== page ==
Neil Young: ‘He wasn’t romanticising the 60s, he was burying the 60s’
Love for Ambulance Blues triumphs technical challenge
I found this take, recorded on my phone, the other day. I think this is the only time I’ve played it all the way through without having to have a swig of whisky at the halfway mark. I love singing songs, but goodness is it challenging. All those strings to be plucked, all those words to remember, and you have to put the two together, in real time…. It’s Herculean to sing a song.
This song, in particular, is quite the mountain to scale. ‘Ambulance Blues’ is on a Neil Young album called ‘On The Beach’, which came out in 1974. The cover shows Neil on said beach with a wrecked American automobile buried in the sand (for years I thought it was the engine of a crash-landed spaceship, but it’s actually the tail fin of a Cadillac). Neil has his back to camera, staring out to the sea: the party’s over (though very recently, because he’s still wearing a party-animal silk jacket), the good times are fading, and now he’s checked out on all the fun and he’s shacked up on a beach, trying to make sense of it all, trying to make a new start maybe, though he’s pained by the knowledge that somehow the utopia the 60s promised turned into a massive 70s comedown, and he has to try and make sense of the past before he can move on from it.
It’s only six chords, but I reckon you pluck the strings about 600 times in the course of the five-plus minutes it takes to play. The lyrics, incidentally, are way complicated — 330 words or so, and there’s no chorus as such, so you sing one verse and what sounds like a chorus but it’s actually got different words each time. It’s five sets of verses, and five sets of chorus. Each verse contains two couplets, and each couplet contains a vignette. Each line is full of imagery, but there’s no obvious narrative: it’s a load of pictures stuck together and you have to try and make sense of it (whether you’re listening to it or singing it). Waitresses crying in the rain, parents whose children have been kidnapped, an apology of sorts to a casually treated lover, a bitter putdown of a music journalist, an ode to friendship, a dystopian city without people… More than that, the verses are sung low, then the ‘chorus’ section goes much higher, which is tricky to pull off.
Right from the off you get a sense of displacement. It opens with ‘Back in the old folky days, the air was magic when we played’ — but this was written in 1974, so those ‘old folky days’ were about ten minutes before the author went into the studio. He wasn’t romanticising the 60s, he was burying the 60s, which was pretty brave (or savage) when he’d also played a part in the evolution of the decade.
For the remaining 317 words, Neil seems to be reimagining himself as some sort of lonesome outsider who’s been around a lot, and seen a lot of people mess up their lives, and encountered some women along the way, and he’d found that, far from being some sort of saviour in the firestorm of romantic love, he’d actually made their situations worse by his very presence, and he’s kindof disenchanted both with himself and with the way he got embroiled in other people’s lives, and he’s decided that it’s pointless to try and ‘save’ people — to try, he suggests (verse five), is ‘just pissing in the wind’.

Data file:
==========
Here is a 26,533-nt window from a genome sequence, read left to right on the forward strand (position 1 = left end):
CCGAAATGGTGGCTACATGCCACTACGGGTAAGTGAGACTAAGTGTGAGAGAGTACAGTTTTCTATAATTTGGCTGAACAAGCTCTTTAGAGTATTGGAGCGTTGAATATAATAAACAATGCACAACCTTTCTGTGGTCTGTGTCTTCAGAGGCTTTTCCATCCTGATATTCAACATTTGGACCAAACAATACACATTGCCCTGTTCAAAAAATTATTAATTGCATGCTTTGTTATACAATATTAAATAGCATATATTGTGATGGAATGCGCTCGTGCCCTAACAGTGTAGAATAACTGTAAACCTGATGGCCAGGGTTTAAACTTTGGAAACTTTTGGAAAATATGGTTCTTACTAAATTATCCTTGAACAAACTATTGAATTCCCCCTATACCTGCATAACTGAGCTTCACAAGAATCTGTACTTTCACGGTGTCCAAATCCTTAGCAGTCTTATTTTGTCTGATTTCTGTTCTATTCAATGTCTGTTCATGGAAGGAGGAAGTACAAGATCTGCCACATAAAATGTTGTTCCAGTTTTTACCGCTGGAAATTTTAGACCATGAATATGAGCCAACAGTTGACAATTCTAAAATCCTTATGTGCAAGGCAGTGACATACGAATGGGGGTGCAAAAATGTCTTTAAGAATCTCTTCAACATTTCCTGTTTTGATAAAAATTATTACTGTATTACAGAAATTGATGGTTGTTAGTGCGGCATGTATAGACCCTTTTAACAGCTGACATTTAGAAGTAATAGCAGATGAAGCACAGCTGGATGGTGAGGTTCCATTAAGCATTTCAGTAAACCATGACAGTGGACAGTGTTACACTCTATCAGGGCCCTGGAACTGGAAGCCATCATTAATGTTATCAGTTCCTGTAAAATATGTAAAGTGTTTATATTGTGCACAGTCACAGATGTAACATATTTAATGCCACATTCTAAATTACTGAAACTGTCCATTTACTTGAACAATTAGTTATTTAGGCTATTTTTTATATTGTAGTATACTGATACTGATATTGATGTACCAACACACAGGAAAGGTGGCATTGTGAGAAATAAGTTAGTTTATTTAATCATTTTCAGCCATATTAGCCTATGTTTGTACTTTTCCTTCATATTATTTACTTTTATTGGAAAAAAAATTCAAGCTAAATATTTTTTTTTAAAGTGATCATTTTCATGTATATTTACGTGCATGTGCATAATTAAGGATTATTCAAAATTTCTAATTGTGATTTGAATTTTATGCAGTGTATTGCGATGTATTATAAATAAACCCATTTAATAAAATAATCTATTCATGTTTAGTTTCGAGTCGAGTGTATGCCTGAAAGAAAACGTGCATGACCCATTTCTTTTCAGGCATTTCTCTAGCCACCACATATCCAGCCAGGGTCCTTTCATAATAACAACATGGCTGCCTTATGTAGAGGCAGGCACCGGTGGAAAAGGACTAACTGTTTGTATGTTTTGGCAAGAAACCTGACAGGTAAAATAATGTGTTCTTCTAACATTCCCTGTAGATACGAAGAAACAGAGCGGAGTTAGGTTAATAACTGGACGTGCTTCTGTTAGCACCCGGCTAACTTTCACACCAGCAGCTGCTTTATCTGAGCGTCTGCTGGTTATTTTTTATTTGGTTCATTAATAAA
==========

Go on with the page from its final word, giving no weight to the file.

After all this meandering about, the final chorus identifies the culprit of much of the mayhem — an expert liar and charlatan, a man with charm who possessed power but failed to put it into the service of something useful. Who is this man? It could be a politician: Neil bigly dislikes politicians. If it was written today it might be about the Boris Johnson/Donald Trump genre of giant fibbers, but back then it was probably Richard Nixon, who in 1974 was deeply embroiled in the Watergate scandal. Maybe he’s blaming the then-president for poisoning, one by one, the utopian possibilities put forward in the 1960s. But it could just as easily be one of his LA bandmates he’s lambasting, or it could be one side of himself, the one that likes to play to the gallery. Hey, it could be his manager, we’ll probably never know and actually it doesn’t matter. As he says, ‘it’s either that, or pay off the kidnapper.’
The kidnapper, by the way, could be you, the audience, the folks who highjacked his high moral stance and chopped it up for money and fame and left him to recover his sanity on this aforementioned beach. ‘Ambulance Blues’ is life as dilemma — your dilemma becomes my dilemma, and our dilemmas become society’s dilemma, and the finger-pointing goes round and round and eventually rocks up at the door all over again, whatever beach hideaway you manage to relocate to. The artist says what he or she has to say, and says it on behalf of everyone whose lives have been discoloured by events they apparently have no power over — except the power of wholesale and explicit rejection (like going to live on a beach, or joining a cult).
There’s an ambulance motif running through the whole song too, like maybe the narrator has had an overdose and is now being transported to hospital, jumbled thoughts scattering through his mind with no particular rhyme or reason. It’s a mystery — it’s also a song I absolutely love, from the brisk, pared-down musical structure to the wild ambiguity of the lyrics. It gives me a great big kick to play it, I only learned it this year (you have to tune all the guitar strings down one step is the key). To sing it, you have to go through all the emotions, which is both exhausting but also curiously uplifting.
Cheers to life’s troubadours and, just in case you wanna give it another listen, here is is again!